Retail season is always stressful; however, as the COVID-19 pandemic continues to rage, uncertainty and risk are steadily building up throughout both the supply and distribution chains.  

In this post, we explore three operational risk factors which are cause for concern over the next six or seven weeks until the peak season has passed:

  • Inbound logistics delays
  • Warehousing and order fulfillment delays
  • Outbound logistics delays

Inbound Logistics Delays

COVID-19 has been an event unlike any other in the history of the globalized economy.  Its ramifications were first felt in February as China’s strict quarantine kept manufacturers from reopening for several weeks.  In the days that followed, much of the rest of the world went into quarantine and supply chains buckled once again – this time as capacity dried up and PPE took full priority.  Of course, the world has since largely reopened; however, inbound logistics – both foreign and domestic – remain sluggish.  Furthermore, as COVID-19 case levels surge as we head into November, it certainly isn’t beyond the realm of possibility that large parts of the world will materially tighten up once more – inevitably degrading both manufacturing and logistics capacity and lengthening delays.

Warehousing and Order Fulfillment Delays

In the eCommerce order fulfillment space, the primary COVID-19-related concern (aside from safety, health, and wellness) is the maintenance of staffing levels adequate to handle not only expected volume, but periodic spikes as well.  For eCommerce sellers handling order fulfillment in-house, the risk of an operational shutdown due to a COVID-19 outbreak amongst a small (and difficult to augment) staff may seem remote; however, if it happens in early- to mid-December, the brand-implications could be particularly severe if contingency plans cannot be immediately and successfully executed.  At IronLinx Fulfillment, we have been working for months to incorporate a number of rigid practices and safeguards (including the physical separation of employees, redundant operating setups, and the development of a large pool of available substitutes, among other things) designed to minimize both the likelihood and/or impact of a COVID-19-related disruption.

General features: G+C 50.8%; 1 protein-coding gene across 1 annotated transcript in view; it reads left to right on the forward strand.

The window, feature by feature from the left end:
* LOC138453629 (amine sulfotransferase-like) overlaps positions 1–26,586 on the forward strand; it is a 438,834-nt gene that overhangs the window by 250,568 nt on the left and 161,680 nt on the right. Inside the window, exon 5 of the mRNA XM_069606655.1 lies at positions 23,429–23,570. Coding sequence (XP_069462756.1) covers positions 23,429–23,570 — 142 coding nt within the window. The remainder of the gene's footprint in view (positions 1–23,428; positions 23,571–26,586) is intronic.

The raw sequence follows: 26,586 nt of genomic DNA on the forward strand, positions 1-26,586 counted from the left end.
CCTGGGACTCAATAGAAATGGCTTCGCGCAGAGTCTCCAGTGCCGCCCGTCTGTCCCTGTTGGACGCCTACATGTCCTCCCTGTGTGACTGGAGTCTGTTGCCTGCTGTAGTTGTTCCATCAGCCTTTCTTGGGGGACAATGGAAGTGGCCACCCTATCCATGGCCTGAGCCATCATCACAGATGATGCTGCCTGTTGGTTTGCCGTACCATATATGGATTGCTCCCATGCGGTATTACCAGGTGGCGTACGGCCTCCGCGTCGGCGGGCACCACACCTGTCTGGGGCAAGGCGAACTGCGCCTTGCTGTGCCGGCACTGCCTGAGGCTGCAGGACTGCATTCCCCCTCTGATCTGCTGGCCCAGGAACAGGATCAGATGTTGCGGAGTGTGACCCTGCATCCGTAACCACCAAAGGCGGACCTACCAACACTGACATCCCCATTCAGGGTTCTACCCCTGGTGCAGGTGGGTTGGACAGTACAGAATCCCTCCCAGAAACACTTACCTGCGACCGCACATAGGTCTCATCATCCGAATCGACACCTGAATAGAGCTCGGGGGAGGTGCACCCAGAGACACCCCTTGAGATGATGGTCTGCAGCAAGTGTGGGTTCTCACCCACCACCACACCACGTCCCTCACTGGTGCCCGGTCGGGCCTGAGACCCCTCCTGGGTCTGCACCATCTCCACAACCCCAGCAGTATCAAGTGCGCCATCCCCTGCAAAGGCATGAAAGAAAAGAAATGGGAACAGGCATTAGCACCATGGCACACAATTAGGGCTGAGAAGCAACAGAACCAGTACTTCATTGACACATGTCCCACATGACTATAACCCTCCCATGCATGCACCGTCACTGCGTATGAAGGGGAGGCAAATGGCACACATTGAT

Outbound Logistics Delays

Throughout the pandemic, domestic carrier delays have been noticeable, but especially so in the beginning of the summer.  Heading into retail season, the primary carriers have all published guaranteed holiday delivery dates by service class; however, if conditions continue to deteriorate in the coming weeks, it wouldn’t be a surprise if many of these cutoffs end up shifting to earlier dates.  Under normal circumstances, the carriers are able to materially staff up with temporary employees during peak season; however, COVID-19-related unemployment, fear, and safety protocols make this task much easier said than done this year.

A Few Suggestions

In our opinion, eCommerce sellers should plan for material delays in the coming weeks.  Throughout most of the year, orders can be a day or two late without causing too much trouble; however, during the holidays, delays can do a substantial amount of long-term brand damage.  

A few suggestions:

  • If possible, front-load order volume into November and the earliest days of December – if things get messy, mid-December could easily descend into pure bedlam.
  • Do not trust the guaranteed cutoff dates announced by the carriers – orders placed past December 13th are likely going to be pushing the envelope (unless expedited service classes are being utilized).
  • Avoid overselling products which aren’t expected to arrive until December – any and all parts of the supply and distribution chains can easily buckle and make timely delivery either impossible or brutally expensive.